MS. CAVANAGH Do you want me to read that into the recording? Into this record?
MR. NIELDS I mean this record.
MS. CAVANAGH We can include documents and that’s something we’ll need to talk about
at the end because I don’t know what they want exactly, but I have to
figure that out. But they definitely want to include some kind of key
documents. You can read it if you want.
MR. NIELDS Well I don’t want to make you do that.
MS. CAVANAGH Then you read it.
MR. NIELDS You want me to read it. It was fun to deliver I must say. This is just after
they moved and I read this. “This is another bad day for the Office of
Independent Counsel. For the last eighteen months the Independent
Counsel has investigated Webb Hubbell for many different things hoping
to find something to prosecute him for again. At the end of it all they have
reached out very probably beyond the limits of their jurisdiction and
brought a rare type of tax charge against him. It is a tax charge that we are
convinced would never have been brought against an ordinary citizen by
the United States Department of Justice. They have brought this charge
not only against Webb in order to get at him, they have brought these
charges against his wife Suzy and two tax professionals she turned to for
advice while Webb was in jail. Tax professionals who worked for free
solely out of the goodness of their hearts to help a family in distress. All
four are innocent of the charges. You see the crime of evasion of payment
occurs only when a taxpayer commits some sort of fraud or concealment
intended to prevent the IRS from collecting a tax, like putting assets in
another person’s name or putting money in a numbered Swiss account.
That did not happen here. The Independent Counsel’s decision to bring
this case cannot be explained by what these people did. There must be
some other reason. This is the second time they have prosecuted Webb
Hubbell. The first time, justice was done. He pleaded guilty to serious
fraud and tax charges. He was in prison for eighteen months, he was
disbarred, and he acknowledged a debt of a million dollars to the Rose
Law Firm and the IRS. The Office of Independent Counsel brought Webb
Hubbell to his knees. He has now paid his debt to society. He has
confessed, he has been punished, and his family has been brought to
financial ruin. And now that he is struggling to get up off his knees and
rebuild his life, the Independent Counsel wants to shove him back down
and prosecute him again. This time not for stealing but for failing to pay
the enormous tax debt he owes because of the first prosecution. This time
they have gone too far. It is the first and most sacred rule of criminal law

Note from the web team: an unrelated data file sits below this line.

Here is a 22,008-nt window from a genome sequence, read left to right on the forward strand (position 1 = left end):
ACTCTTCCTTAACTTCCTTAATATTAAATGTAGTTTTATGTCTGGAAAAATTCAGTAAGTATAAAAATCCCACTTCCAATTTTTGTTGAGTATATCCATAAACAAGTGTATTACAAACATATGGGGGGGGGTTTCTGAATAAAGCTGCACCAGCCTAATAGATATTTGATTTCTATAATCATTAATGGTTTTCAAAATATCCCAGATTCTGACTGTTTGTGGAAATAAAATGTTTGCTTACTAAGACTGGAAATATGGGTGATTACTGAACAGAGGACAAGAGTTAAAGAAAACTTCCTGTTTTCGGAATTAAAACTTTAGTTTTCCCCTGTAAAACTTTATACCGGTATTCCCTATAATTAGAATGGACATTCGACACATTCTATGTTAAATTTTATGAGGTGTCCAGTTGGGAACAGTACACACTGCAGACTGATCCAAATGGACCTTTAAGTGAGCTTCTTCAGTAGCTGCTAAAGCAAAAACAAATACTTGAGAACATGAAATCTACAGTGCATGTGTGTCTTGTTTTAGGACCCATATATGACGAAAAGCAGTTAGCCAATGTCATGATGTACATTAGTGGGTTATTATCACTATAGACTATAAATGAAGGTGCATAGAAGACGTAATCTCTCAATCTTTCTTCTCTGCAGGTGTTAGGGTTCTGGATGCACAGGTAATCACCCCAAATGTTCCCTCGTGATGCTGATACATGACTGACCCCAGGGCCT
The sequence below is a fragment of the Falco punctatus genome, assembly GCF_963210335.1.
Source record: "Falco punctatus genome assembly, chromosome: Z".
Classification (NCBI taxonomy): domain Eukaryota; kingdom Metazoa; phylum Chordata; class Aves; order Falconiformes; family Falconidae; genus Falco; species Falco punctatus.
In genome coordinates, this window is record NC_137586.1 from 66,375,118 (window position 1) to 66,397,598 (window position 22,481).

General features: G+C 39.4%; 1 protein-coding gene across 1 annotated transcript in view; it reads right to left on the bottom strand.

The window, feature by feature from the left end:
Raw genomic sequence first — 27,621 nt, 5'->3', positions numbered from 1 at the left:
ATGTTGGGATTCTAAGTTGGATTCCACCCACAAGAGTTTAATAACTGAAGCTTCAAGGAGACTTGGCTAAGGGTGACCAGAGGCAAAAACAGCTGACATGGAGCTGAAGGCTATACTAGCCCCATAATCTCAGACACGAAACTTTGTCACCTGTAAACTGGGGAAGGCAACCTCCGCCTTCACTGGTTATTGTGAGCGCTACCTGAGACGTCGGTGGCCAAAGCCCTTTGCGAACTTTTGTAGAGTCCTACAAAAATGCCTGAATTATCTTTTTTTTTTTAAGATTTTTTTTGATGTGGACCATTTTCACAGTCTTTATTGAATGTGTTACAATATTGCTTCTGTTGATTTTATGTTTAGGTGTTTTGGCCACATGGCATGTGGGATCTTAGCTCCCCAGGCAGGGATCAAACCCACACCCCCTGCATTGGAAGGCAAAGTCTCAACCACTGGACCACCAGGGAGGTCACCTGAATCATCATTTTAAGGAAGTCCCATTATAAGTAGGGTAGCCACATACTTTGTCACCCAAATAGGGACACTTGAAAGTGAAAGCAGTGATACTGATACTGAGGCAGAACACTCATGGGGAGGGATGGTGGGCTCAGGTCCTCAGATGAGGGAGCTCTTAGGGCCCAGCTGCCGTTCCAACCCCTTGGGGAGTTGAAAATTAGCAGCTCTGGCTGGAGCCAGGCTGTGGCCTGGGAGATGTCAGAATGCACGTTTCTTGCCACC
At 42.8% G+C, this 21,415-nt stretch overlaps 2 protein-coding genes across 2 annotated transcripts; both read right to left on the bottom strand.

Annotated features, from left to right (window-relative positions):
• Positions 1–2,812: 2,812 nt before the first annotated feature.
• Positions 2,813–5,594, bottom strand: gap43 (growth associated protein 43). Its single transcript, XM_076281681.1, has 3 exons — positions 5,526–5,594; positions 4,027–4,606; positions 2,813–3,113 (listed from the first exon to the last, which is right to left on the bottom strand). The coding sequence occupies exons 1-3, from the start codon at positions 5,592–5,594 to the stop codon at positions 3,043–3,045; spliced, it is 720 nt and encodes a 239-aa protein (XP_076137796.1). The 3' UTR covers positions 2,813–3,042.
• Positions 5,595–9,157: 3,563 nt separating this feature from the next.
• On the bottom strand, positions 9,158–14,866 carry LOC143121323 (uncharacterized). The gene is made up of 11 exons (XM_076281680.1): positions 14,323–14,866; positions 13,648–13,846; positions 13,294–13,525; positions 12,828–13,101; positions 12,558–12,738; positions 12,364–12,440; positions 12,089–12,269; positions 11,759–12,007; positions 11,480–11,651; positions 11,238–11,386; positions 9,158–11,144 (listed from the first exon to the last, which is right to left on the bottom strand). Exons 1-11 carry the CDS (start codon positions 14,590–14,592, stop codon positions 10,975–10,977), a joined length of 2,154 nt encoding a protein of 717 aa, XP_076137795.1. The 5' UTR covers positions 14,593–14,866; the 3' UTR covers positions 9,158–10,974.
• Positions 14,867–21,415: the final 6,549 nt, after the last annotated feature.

enforcement that a prosecutor should investigate crimes, not people. A
good prosecutor does not target a particular person and then investigate to
see if that person committed any crime. A prosecutor investigates possible
crimes and tries to determine who did them. This is unfortunately not the
only recent example where the powers of the criminal justice system have
been used to hunt a public or political figure where those same powers
would never have been used to investigate an ordinary citizen. It has
become an all too common form of sport, but it is a recent form of sport
and it has got to stop. It does discredit to our criminal justice system and
to our country. In this country everyone is supposed to be equal under the
law. We have Independent Counsel precisely to be sure that justice will
be evenhanded, that a decision to investigate or prosecute a person will be
unaffected by who that person is, and yet it is Independent Counsel who
seem to single out particular people for special treatment under our laws.
It is a terrible irony that they have become the cause of the very problem
they were created to correct.”
After sitting on my hands for three years or so, I really enjoyed saying
that, especially with a ready-made audience invited by the Independent
MS. CAVANAGH Did they ask you questions? Did they follow up with questions?
MR. NIELDS I can’t remember. I think I stepped away.
MS. CAVANAGH I’m going to let you have your lunch soon, but I did want to ask you if you
stayed in touch with Webb Hubbell. I read that he had a liver transplant
and he writes novels.
MR. NIELDS He writes novels and they are damn good.
MS. CAVANAGH Really, are they like legal thrillers?
MR. NIELDS Yes, he writes about things that he knows. He writes about lawyers,
politicians, and Little Rock, Arkansas. And there is a scene in his first
novel that’s as good as any scene I’ve ever read in any book. It’s just …
what’s the right word for it…. It’s on fire. I’ve read his second book and
I have his third but I haven’t read it yet. Finally he’s found something that
he’s good at, that he likes to do.
MS. CAVANAGH He lives in Arkansas?
MR. NIELDS No. He lives in Charlotte, North Carolina, where one of his daughters is
practicing law. He stayed here in D.C. for a long time.
MS. CAVANAGH We can wrap it up. Do you have anything to add for today? I feel like we
have a whole other meeting. I don’t think we can finish today.
MR. NIELDS I think that’s probably right.
MS. CAVANAGH Did you want to add anything else today?
MR. NIELDS No, I’m fine.
MS. CAVANAGH Good. We’ll shut it down.